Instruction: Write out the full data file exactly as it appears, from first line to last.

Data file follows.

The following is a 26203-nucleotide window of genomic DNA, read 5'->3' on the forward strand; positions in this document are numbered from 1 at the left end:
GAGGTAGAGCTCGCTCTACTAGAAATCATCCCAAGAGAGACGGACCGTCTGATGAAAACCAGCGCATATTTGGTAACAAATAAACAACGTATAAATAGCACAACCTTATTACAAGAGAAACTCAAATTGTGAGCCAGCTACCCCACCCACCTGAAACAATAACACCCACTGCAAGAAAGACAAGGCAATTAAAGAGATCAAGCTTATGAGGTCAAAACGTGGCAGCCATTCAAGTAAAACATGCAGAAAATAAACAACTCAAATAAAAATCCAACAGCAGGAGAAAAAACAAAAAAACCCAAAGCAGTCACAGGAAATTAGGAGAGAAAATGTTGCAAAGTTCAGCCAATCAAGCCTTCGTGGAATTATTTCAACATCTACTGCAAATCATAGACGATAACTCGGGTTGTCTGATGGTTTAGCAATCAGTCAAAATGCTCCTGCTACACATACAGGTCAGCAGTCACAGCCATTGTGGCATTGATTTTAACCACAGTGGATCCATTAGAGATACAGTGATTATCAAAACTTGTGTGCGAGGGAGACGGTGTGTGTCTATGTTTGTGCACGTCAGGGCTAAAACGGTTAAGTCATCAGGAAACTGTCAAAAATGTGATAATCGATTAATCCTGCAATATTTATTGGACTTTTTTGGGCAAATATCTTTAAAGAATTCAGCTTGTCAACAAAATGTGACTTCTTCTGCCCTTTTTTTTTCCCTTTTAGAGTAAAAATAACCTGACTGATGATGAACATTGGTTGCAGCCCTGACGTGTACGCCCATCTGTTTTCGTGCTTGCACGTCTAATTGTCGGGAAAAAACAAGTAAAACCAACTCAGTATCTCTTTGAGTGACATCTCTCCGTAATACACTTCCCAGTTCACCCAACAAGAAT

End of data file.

The following is a 26203-nucleotide window of genomic DNA, read 5'->3' on the forward strand; positions in this document are numbered from 1 at the left end:
GAGGTAGAGCTCGCTCTACTAGAAATCATCCCAAGAGAGACGGACCGTCTGATGAAAACCAGCGCATATTTGGTAACAAATAAACAACGTATAAATAGCACAACCTTATTACAAGAGAAACTCAAATTGTGAGCCAGCTACCCCACCCACCTGAAACAATAACACCCACTGCAAGAAAGACAAGGCAATTAAAGAGATCAAGCTTATGAGGTCAAAACGTGGCAGCCATTCAAGTAAAACATGCAGAAAATAAACAACTCAAATAAAAATCCAACAGCAGGAGAAAAAACAAAAAAACCCAAAGCAGTCACAGGAAATTAGGAGAGAAAATGTTGCAAAGTTCAGCCAATCAAGCCTTCGTGGAATTATTTCAACATCTACTGCAAATCATAGACGATAACTCGGGTTGTCTGATGGTTTAGCAATCAGTCAAAATGCTCCTGCTACACATACAGGTCAGCAGTCACAGCCATTGTGGCATTGATTTTAACCACAGTGGATCCATTAGAGATACAGTGATTATCAAAACTTGTGTGCGAGGGAGACGGTGTGTGTCTATGTTTGTGCACGTCAGGGCTAAAACGGTTAAGTCATCAGGAAACTGTCAAAAATGTGATAATCGATTAATCCTGCAATATTTATTGGACTTTTTTGGGCAAATATCTTTAAAGAATTCAGCTTGTCAACAAAATGTGACTTCTTCTGCCCTTTTTTTTTCCCTTTTAGAGTAAAAATAACCTGACTGATGATGAACATTGGTTGCAGCCCTGACGTGTACGCCCATCTGTTTTCGTGCTTGCACGTCTAATTGTCGGGAAAAAACAAGTAAAACCAACTCAGTATCTCTTTGAGTGACATCTCTCCGTAATACACTTCCCAGTTCACCCAACAAGAAT